“So, I am thankful to Mr. Caballero for igniting that love and passion for sports at a young age," uncle Jay said.
Young students must not only strive to do good in academics, uncle stressed.
They should also do as well in their physical development, he added.
My uncle is sure that many of Sir Caballero’s former students will agree that he played well this important role in successfully transforming kids into young, passionate sports enthusiasts.
Uncle Jay described Sir Mike Caballero as one dedicated man who has made a tremendous, positive impact to many of his students.
A true Caballero, indeed.
Somebody up there is happy for Sir Mike, for doing such a wonderful job.
God bless you, Sir Mike Caballero!
Keep fighting!

Friday, December 18, 2009

Christmas is hope

Christmas is five days away, so let me greet our friends a Merry and peaceful Christmas.
Let us reflect on the significant events that happened the past year.
This year was filled with tragedies and calamities.
Killer typhoons were raging.
Evil drew first blood in Maguindanao, killing our fellow journalists and women, even lawyers.
Yet, despite the sufferings, hardships, and difficulties, we have all the reason say thank to Good Lord for his presence in our lives.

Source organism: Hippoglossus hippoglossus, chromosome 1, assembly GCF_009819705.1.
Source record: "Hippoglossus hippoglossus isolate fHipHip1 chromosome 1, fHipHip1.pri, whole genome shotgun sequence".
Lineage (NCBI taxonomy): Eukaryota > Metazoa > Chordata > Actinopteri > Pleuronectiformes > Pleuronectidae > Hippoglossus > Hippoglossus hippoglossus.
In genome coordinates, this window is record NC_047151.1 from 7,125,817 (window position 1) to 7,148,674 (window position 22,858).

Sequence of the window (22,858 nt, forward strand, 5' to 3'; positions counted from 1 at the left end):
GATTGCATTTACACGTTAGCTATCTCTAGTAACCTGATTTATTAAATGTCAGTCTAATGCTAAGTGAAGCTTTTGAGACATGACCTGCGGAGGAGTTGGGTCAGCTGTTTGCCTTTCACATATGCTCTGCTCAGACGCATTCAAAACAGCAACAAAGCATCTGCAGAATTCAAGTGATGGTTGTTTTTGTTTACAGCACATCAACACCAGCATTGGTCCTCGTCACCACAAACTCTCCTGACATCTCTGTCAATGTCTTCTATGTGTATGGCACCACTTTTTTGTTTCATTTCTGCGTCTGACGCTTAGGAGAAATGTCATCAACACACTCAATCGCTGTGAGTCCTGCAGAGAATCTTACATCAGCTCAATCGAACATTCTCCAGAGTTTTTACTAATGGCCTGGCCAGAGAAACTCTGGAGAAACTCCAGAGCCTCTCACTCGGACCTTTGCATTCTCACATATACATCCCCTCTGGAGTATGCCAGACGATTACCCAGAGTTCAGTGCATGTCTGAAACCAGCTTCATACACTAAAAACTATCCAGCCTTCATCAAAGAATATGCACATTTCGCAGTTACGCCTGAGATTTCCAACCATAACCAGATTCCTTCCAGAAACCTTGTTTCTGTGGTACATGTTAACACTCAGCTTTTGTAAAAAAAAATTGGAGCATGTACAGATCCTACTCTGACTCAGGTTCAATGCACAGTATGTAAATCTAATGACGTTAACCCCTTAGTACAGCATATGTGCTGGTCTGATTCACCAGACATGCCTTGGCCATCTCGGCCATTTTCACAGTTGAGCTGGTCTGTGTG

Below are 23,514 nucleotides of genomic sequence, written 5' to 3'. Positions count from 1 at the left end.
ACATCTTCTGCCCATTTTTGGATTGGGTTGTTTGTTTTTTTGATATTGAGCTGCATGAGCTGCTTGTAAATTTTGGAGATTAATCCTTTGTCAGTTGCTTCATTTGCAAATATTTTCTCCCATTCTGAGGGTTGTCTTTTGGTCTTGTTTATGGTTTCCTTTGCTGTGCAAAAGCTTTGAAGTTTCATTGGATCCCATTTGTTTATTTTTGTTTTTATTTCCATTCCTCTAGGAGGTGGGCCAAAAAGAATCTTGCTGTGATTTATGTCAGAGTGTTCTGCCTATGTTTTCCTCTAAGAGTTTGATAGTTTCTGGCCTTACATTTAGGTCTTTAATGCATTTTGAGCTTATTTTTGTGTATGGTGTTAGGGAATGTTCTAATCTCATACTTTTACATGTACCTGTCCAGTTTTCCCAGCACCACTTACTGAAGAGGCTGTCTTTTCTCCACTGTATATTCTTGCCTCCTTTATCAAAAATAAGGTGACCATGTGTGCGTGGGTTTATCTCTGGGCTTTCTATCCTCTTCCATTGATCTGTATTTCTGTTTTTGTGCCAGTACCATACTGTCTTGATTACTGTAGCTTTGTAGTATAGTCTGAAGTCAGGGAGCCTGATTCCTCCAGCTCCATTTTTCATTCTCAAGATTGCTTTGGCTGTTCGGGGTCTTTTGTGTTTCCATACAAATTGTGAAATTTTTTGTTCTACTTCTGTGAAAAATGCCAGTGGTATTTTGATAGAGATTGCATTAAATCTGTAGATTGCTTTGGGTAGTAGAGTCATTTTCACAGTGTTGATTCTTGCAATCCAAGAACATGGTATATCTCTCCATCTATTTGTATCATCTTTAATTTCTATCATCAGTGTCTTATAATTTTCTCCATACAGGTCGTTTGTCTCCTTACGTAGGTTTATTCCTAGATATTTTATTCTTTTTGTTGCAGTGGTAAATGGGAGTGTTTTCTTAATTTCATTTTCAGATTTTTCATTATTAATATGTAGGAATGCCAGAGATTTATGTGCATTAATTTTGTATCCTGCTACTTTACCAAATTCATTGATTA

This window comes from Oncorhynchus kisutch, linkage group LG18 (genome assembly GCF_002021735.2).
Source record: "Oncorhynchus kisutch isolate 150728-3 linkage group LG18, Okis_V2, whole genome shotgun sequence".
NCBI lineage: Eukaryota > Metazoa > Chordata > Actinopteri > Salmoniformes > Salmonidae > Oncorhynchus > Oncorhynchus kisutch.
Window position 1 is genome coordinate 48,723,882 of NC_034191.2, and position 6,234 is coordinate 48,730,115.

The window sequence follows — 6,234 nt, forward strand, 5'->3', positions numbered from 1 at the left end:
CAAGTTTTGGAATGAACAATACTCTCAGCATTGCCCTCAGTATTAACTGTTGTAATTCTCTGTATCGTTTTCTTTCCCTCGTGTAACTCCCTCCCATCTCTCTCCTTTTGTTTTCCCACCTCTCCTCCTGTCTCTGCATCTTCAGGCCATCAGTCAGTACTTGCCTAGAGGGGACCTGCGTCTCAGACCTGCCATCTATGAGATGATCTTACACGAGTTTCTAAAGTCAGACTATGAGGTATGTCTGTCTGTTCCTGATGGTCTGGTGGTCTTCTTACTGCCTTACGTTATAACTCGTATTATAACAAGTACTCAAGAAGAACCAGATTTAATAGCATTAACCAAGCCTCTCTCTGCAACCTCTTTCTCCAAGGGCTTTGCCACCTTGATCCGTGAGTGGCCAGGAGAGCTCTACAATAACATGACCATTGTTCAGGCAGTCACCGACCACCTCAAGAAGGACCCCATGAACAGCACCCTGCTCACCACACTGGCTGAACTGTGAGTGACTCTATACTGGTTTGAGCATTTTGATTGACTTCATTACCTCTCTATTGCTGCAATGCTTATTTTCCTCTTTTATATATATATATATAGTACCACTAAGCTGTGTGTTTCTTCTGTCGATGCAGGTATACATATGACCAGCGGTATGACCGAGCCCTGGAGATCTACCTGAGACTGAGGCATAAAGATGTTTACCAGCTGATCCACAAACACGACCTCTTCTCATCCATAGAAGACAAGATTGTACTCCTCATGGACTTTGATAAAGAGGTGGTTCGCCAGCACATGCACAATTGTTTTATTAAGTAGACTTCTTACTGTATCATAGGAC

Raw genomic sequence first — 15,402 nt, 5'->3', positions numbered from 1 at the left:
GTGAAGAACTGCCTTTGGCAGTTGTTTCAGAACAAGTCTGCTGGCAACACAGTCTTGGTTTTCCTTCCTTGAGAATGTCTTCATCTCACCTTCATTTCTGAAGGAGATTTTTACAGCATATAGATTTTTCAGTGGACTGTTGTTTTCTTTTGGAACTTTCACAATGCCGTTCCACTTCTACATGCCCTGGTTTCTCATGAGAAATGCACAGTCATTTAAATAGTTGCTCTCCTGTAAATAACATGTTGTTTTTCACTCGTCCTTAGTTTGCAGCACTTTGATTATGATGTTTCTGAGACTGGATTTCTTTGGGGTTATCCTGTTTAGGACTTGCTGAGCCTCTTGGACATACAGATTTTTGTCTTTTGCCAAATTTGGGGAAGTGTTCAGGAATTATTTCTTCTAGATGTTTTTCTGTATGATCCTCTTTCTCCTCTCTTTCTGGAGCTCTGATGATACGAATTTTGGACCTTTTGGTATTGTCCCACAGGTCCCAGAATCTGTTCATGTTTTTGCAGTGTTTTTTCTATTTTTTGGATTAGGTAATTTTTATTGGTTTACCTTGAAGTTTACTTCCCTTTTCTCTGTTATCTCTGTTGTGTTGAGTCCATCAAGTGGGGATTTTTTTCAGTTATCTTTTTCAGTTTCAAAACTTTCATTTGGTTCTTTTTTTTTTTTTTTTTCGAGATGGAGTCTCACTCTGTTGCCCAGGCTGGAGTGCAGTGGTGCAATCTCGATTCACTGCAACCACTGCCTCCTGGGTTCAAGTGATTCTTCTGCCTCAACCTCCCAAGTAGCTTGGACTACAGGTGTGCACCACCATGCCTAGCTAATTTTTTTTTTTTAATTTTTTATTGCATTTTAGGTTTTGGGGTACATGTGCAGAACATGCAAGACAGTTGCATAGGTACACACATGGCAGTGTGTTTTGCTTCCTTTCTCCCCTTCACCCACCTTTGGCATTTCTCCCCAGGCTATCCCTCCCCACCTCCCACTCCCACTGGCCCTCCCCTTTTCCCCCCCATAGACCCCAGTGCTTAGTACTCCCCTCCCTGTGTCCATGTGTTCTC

We overcame.
We look forward to another year.
We hope it will not be tumultuous, bloody, or violent, specially with the coming elections.
We pray for sobriety among warring politicians.
Hopefully they will be enlightened that the political positions they aspire for are not really the important things in life.
These are temporary, and they will not attain permanent title over it.
So relax.
There are far more important and exciting things that life has to offer.
Instead we urge politicians to fill the air with the Christmas spirit.
Be in mindful you have already filed your certificates of candidacies.
Be generous, so you will be remembered come May next year.
Hopefully our politicians will not be missing in action this Christmas season.
Otherwise, your names will be ‘missing’ in the ballots next year.
Seriously, this Christmas week, let us focus on the real reason we celebrate Christmas.
We commemorate the birth of Jesus Christ our Savior.
We are sinners. We incorrigibly commit wrong. We err.
But we have reason to hope that somehow, there is one who will cleanse us of our sins.
He will overlook our transgressions and assure us that everything is ok.
So let us pause this Christmas, and focus on its meaning in each of our lives.
Merry Christmas!

Thursday, December 10, 2009

Why rebellion?

I find it hard to believe that the government filed rebellion against the members of the Ampatuan clan of Maguindanao.
Even with the advent of modern technology no iota of evidence---not a photograph, not a video--- has been shown of any actual public uprising and taking up of arms against the government, against any of those charged with rebellion.
The Ampatuans are fiercely loyal to the Arroyo government because of their mutual, “complementary” interests.
But why did the government have to charge the Ampatuans with rebellion, so as to justify the imposition of martial in Maguidnao province?
My gut feeling tells me that this rebellion charge against the Ampatuans are a concoction, a figment of one’s imagination.